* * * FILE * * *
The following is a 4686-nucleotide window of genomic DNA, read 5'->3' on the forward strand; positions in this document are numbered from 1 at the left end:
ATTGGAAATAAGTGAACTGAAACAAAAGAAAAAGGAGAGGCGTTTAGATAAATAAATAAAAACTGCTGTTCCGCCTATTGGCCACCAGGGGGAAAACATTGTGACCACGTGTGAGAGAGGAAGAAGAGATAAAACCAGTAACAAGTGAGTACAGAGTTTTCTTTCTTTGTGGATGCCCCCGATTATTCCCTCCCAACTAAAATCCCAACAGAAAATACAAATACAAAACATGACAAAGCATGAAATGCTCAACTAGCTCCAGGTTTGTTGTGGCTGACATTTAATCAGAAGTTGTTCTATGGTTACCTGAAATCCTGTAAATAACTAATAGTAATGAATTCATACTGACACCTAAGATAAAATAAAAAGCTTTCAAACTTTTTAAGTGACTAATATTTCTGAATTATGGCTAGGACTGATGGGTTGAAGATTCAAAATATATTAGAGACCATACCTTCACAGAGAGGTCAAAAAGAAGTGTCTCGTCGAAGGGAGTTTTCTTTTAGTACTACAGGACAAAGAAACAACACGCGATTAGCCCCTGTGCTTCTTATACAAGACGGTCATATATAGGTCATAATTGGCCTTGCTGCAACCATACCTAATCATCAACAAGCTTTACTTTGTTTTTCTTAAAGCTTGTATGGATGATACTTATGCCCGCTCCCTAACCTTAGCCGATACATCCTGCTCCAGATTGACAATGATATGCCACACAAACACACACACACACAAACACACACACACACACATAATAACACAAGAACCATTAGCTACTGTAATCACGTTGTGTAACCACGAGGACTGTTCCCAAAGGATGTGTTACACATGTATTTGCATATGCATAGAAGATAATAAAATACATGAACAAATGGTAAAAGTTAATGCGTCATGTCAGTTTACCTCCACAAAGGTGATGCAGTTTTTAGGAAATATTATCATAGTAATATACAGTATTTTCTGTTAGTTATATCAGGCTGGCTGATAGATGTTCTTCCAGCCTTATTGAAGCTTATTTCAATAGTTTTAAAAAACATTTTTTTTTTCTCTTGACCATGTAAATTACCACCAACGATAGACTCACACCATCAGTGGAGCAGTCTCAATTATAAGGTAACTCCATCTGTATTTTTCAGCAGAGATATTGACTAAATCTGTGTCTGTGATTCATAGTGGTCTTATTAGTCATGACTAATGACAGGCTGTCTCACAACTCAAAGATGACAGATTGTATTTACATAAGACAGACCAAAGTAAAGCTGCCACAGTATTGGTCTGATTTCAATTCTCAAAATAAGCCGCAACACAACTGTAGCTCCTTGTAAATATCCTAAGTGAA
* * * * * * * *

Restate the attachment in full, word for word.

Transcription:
The following is a 4686-nucleotide window of genomic DNA, read 5'->3' on the forward strand; positions in this document are numbered from 1 at the left end:
ATTGGAAATAAGTGAACTGAAACAAAAGAAAAAGGAGAGGCGTTTAGATAAATAAATAAAAACTGCTGTTCCGCCTATTGGCCACCAGGGGGAAAACATTGTGACCACGTGTGAGAGAGGAAGAAGAGATAAAACCAGTAACAAGTGAGTACAGAGTTTTCTTTCTTTGTGGATGCCCCCGATTATTCCCTCCCAACTAAAATCCCAACAGAAAATACAAATACAAAACATGACAAAGCATGAAATGCTCAACTAGCTCCAGGTTTGTTGTGGCTGACATTTAATCAGAAGTTGTTCTATGGTTACCTGAAATCCTGTAAATAACTAATAGTAATGAATTCATACTGACACCTAAGATAAAATAAAAAGCTTTCAAACTTTTTAAGTGACTAATATTTCTGAATTATGGCTAGGACTGATGGGTTGAAGATTCAAAATATATTAGAGACCATACCTTCACAGAGAGGTCAAAAAGAAGTGTCTCGTCGAAGGGAGTTTTCTTTTAGTACTACAGGACAAAGAAACAACACGCGATTAGCCCCTGTGCTTCTTATACAAGACGGTCATATATAGGTCATAATTGGCCTTGCTGCAACCATACCTAATCATCAACAAGCTTTACTTTGTTTTTCTTAAAGCTTGTATGGATGATACTTATGCCCGCTCCCTAACCTTAGCCGATACATCCTGCTCCAGATTGACAATGATATGCCACACAAACACACACACACACAAACACACACACACACACATAATAACACAAGAACCATTAGCTACTGTAATCACGTTGTGTAACCACGAGGACTGTTCCCAAAGGATGTGTTACACATGTATTTGCATATGCATAGAAGATAATAAAATACATGAACAAATGGTAAAAGTTAATGCGTCATGTCAGTTTACCTCCACAAAGGTGATGCAGTTTTTAGGAAATATTATCATAGTAATATACAGTATTTTCTGTTAGTTATATCAGGCTGGCTGATAGATGTTCTTCCAGCCTTATTGAAGCTTATTTCAATAGTTTTAAAAAACATTTTTTTTTTCTCTTGACCATGTAAATTACCACCAACGATAGACTCACACCATCAGTGGAGCAGTCTCAATTATAAGGTAACTCCATCTGTATTTTTCAGCAGAGATATTGACTAAATCTGTGTCTGTGATTCATAGTGGTCTTATTAGTCATGACTAATGACAGGCTGTCTCACAACTCAAAGATGACAGATTGTATTTACATAAGACAGACCAAAGTAAAGCTGCCACAGTATTGGTCTGATTTCAATTCTCAAAATAAGCCGCAACACAACTGTAGCTCCTTGTAAATATCCTAAGTGAA